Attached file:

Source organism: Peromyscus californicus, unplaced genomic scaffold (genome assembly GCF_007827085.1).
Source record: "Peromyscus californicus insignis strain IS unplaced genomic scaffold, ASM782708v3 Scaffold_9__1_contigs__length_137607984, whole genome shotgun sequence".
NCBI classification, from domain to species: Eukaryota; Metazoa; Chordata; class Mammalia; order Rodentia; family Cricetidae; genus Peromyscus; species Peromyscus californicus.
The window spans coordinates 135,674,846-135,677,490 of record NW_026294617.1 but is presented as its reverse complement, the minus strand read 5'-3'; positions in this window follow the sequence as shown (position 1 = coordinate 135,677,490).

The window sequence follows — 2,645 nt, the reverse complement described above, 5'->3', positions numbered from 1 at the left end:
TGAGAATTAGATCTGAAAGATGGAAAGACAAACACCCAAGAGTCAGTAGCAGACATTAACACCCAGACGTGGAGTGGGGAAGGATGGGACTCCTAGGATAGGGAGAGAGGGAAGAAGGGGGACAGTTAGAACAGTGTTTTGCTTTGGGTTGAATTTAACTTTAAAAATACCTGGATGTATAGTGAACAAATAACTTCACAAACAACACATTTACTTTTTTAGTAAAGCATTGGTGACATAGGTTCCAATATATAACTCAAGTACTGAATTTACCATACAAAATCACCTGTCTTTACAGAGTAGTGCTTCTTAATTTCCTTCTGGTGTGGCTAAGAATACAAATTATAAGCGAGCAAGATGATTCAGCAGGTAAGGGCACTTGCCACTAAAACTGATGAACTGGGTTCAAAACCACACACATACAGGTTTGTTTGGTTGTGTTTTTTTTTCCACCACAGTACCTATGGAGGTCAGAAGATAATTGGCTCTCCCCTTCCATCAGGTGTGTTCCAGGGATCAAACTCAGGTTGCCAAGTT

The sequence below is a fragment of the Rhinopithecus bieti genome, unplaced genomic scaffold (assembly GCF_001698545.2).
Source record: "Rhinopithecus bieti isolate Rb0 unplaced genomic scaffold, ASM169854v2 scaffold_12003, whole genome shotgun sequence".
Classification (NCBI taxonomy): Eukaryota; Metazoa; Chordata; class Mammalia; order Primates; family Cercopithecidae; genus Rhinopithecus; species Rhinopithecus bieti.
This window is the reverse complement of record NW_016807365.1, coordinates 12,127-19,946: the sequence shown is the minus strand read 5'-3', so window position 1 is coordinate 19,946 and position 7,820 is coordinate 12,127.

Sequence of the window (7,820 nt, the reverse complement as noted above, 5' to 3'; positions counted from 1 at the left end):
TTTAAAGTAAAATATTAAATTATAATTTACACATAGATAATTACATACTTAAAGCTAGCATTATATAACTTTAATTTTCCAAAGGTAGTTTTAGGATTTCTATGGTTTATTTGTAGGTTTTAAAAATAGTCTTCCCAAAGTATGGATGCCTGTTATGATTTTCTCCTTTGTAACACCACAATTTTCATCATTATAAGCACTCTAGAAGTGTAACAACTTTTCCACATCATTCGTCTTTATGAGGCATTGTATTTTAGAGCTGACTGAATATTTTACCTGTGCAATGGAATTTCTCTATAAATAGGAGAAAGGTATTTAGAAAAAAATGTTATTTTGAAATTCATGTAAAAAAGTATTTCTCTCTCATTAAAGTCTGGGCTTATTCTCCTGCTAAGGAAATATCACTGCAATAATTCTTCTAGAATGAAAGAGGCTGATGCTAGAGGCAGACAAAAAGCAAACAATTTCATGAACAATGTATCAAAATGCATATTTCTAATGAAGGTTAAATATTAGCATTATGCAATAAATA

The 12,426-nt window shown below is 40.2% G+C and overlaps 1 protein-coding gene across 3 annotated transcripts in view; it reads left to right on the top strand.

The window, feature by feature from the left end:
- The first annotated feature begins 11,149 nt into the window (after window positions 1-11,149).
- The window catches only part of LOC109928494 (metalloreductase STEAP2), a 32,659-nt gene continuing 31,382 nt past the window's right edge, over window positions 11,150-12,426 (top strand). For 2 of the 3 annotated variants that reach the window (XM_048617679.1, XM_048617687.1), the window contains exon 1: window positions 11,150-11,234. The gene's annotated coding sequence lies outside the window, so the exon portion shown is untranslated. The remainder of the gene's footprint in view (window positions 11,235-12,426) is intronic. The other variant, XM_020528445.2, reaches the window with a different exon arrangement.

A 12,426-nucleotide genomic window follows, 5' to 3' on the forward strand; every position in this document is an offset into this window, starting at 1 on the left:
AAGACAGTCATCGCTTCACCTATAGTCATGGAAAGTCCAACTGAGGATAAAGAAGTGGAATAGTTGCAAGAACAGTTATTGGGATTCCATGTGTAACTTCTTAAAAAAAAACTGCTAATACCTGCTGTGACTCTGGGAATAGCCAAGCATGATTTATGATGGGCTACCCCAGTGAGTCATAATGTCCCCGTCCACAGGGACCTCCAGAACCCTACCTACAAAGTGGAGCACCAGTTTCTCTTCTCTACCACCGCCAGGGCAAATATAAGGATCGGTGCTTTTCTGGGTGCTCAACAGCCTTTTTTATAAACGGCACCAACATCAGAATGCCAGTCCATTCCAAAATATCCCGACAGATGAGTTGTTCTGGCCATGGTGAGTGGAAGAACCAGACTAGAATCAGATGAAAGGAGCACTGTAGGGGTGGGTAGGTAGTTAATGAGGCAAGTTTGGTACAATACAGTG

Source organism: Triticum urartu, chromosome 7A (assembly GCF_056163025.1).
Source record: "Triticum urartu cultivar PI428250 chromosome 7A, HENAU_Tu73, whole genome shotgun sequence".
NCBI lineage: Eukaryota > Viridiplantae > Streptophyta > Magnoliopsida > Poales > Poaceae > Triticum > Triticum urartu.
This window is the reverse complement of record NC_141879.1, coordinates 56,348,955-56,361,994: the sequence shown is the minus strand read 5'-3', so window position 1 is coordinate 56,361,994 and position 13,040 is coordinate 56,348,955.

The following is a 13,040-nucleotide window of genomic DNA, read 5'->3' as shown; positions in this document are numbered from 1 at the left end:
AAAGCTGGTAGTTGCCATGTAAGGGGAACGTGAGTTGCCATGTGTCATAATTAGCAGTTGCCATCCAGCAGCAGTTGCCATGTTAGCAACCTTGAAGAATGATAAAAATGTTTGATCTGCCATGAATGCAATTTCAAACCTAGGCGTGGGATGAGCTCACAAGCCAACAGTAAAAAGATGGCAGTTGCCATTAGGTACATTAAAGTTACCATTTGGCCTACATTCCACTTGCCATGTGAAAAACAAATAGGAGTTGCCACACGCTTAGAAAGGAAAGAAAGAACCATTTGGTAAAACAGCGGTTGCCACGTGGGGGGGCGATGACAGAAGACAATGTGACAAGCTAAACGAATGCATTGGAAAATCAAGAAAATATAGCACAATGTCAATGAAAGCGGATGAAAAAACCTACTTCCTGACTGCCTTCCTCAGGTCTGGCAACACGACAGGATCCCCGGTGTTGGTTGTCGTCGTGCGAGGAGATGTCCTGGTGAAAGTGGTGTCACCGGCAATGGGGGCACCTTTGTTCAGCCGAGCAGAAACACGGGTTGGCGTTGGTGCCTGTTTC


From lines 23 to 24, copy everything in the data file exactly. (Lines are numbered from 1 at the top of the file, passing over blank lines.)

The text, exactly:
The following is a 13,040-nucleotide window of genomic DNA, read 5'->3' as shown; positions in this document are numbered from 1 at the left end:
AAAGCTGGTAGTTGCCATGTAAGGGGAACGTGAGTTGCCATGTGTCATAATTAGCAGTTGCCATCCAGCAGCAGTTGCCATGTTAGCAACCTTGAAGAATGATAAAAATGTTTGATCTGCCATGAATGCAATTTCAAACCTAGGCGTGGGATGAGCTCACAAGCCAACAGTAAAAAGATGGCAGTTGCCATTAGGTACATTAAAGTTACCATTTGGCCTACATTCCACTTGCCATGTGAAAAACAAATAGGAGTTGCCACACGCTTAGAAAGGAAAGAAAGAACCATTTGGTAAAACAGCGGTTGCCACGTGGGGGGGCGATGACAGAAGACAATGTGACAAGCTAAACGAATGCATTGGAAAATCAAGAAAATATAGCACAATGTCAATGAAAGCGGATGAAAAAACCTACTTCCTGACTGCCTTCCTCAGGTCTGGCAACACGACAGGATCCCCGGTGTTGGTTGTCGTCGTGCGAGGAGATGTCCTGGTGAAAGTGGTGTCACCGGCAATGGGGGCACCTTTGTTCAGCCGAGCAGAAACACGGGTTGGCGTTGGTGCCTGTTTC